Portfolio Management in Equities is well known. It is arguably less well known as it is applied to Fixed Income strategies. However, in many cases, fixed income portfolios are actually more actively traded. In this edition of Investing Matters, we seek to illustrate one of our trades executed in the Diversified Income Fund earlier in the year.
By way of background basically a Credit Default Swap is a derivative which insures bond holders against default. The cost of the insurance, similar to premiums for house insurance, is known as the spread. Itraxx is an index provider in the fixed income world which builds a range of indexes that track different baskets of spreads. When spreads are low, Itraxx is low and vice versa. The Australian Itraxx index follows the spreads on a basket of 25 CDSs covering major Australian corporate security issuances. Alternatively, the Itraxx Europe tracks the spreads on 125 CDSs written on European issuances. Earlier in the year, we’d formed a view was that given the risks in Europe, particularly around Greece and the Eurozone, the gap between Australian and European spreads (as reflected in CDS pricing) was too large.
In an attempt to profit from this gap narrowing we put on a “compression trade”.
In essence, this involved selling the Australian Itraxx (i.e. long position on Australian securities) and buying the European Itraxx (i.e. short position on European securities), so that regardless of which way either moved, the position would profit provided the gap between them closed.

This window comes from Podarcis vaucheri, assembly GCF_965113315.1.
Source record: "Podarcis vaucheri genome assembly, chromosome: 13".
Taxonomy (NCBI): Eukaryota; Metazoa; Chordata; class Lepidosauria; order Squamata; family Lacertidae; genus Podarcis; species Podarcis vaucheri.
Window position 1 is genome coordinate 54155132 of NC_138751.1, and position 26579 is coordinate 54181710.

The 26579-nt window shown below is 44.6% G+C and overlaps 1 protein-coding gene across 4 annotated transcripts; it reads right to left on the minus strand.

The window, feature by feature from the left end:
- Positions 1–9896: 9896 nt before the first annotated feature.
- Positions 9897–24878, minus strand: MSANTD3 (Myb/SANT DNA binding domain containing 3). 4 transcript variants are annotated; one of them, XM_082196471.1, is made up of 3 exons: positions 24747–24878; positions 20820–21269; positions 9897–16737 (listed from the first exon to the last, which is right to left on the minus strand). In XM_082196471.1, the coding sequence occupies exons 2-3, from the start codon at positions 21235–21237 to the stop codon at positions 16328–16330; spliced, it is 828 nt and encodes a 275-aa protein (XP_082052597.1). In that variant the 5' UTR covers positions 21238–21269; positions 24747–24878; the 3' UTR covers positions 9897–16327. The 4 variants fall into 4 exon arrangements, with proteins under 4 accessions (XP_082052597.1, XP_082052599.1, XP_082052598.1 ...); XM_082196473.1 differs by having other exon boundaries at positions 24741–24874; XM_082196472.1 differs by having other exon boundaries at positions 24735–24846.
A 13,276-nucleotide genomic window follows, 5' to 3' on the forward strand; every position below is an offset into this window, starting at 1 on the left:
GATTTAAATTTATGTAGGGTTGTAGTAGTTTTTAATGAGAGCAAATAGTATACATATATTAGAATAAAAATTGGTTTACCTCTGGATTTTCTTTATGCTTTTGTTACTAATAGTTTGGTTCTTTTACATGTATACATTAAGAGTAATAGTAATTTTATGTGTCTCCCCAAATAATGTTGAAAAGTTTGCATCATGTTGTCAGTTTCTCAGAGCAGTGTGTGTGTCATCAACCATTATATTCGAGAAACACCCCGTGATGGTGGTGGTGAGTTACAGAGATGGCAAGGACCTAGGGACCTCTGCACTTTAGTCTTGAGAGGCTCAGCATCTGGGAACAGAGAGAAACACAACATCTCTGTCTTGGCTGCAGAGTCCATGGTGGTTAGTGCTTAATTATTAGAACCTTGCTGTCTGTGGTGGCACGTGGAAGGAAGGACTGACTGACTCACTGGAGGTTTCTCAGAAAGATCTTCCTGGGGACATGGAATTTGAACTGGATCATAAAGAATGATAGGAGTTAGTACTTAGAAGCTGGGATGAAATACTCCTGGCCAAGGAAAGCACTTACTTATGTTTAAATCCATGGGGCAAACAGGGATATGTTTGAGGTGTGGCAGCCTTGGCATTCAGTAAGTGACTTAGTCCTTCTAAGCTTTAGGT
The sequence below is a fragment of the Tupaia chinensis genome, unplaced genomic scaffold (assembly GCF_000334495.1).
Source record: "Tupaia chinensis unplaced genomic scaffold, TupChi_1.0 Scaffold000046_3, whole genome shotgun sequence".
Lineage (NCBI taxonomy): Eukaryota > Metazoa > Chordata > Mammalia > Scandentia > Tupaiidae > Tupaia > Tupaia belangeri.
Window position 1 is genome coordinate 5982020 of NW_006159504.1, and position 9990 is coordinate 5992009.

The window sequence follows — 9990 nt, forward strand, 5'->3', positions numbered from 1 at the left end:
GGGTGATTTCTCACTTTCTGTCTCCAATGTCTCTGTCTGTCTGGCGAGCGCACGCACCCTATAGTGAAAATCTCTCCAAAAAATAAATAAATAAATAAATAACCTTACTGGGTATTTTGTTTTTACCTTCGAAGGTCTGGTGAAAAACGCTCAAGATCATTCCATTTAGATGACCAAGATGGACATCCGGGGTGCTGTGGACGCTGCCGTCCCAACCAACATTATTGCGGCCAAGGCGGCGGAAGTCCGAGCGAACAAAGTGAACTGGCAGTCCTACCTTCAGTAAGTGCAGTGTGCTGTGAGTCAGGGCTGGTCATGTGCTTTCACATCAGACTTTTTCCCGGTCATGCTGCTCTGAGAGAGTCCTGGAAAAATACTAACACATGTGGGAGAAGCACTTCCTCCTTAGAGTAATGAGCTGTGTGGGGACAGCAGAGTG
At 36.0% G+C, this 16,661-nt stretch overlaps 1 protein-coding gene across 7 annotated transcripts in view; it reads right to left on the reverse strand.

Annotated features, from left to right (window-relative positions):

When we entered the CDS trade the Australian Itraxx spread was 41.5bps over the European equivalent. We considered this was a good entry point given the average difference between the two over the long term is about 18bps.
Both spreads actually contracted over the period, but importantly the gap between the two closed, as increasing concerns over Greece prevented European spreads from contracting as far as Australian spreads. We exited when the premium had contracted to only 29.25bps.
The position (approximately 2% of portfolio) generated a holding period 68bps of return in just over two months and added nearly 2 bps on the entire portfolio return.
The way we manage money and construct portfolios should bring comfort and ultimately improved risk adjusted returns. We tend to have higher levels of active management (in terms of trading activity) than competing strategies. Our philosophy is to always take lower risk opportunities where we are able. This means that because of our active trading approach, the credit quality of our portfolios is often higher relative to alternative strategies looking to generate the same excess return.
We are highly active across the breadth of the market in which we are interested and the market often sees us as a source of liquidity. Our presence in the market, and our dealing capabilities ensure that often we achieve price outcomes that consistently better the market. We actively position and monitor “roll-down” opportunities. Our process biases towards actively trading higher rated securities. This is efficient in generating roll-down benefits as higher quality securities tend to be more liquid, have lower transaction costs, are issued in greater volume and often exhibit a more consistent probability of spread contraction. In an environment where credit is not necessarily cheap, this active approach to portfolio management should pay dividends.